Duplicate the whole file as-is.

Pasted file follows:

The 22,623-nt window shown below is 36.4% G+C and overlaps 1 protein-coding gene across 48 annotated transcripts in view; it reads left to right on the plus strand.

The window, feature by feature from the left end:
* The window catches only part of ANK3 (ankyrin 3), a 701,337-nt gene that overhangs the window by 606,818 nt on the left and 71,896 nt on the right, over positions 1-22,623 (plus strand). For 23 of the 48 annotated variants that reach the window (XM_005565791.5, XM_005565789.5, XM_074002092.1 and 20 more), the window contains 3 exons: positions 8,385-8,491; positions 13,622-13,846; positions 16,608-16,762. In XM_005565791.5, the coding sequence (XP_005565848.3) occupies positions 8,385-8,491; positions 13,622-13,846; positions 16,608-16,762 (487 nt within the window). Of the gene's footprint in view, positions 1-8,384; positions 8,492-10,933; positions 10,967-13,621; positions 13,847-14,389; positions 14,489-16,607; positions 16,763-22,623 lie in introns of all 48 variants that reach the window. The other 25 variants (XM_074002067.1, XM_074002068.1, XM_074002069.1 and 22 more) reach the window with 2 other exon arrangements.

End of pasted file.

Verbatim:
The 22,623-nt window shown below is 36.4% G+C and overlaps 1 protein-coding gene across 48 annotated transcripts in view; it reads left to right on the plus strand.

The window, feature by feature from the left end:
* The window catches only part of ANK3 (ankyrin 3), a 701,337-nt gene that overhangs the window by 606,818 nt on the left and 71,896 nt on the right, over positions 1-22,623 (plus strand). For 23 of the 48 annotated variants that reach the window (XM_005565791.5, XM_005565789.5, XM_074002092.1 and 20 more), the window contains 3 exons: positions 8,385-8,491; positions 13,622-13,846; positions 16,608-16,762. In XM_005565791.5, the coding sequence (XP_005565848.3) occupies positions 8,385-8,491; positions 13,622-13,846; positions 16,608-16,762 (487 nt within the window). Of the gene's footprint in view, positions 1-8,384; positions 8,492-10,933; positions 10,967-13,621; positions 13,847-14,389; positions 14,489-16,607; positions 16,763-22,623 lie in introns of all 48 variants that reach the window. The other 25 variants (XM_074002067.1, XM_074002068.1, XM_074002069.1 and 22 more) reach the window with 2 other exon arrangements.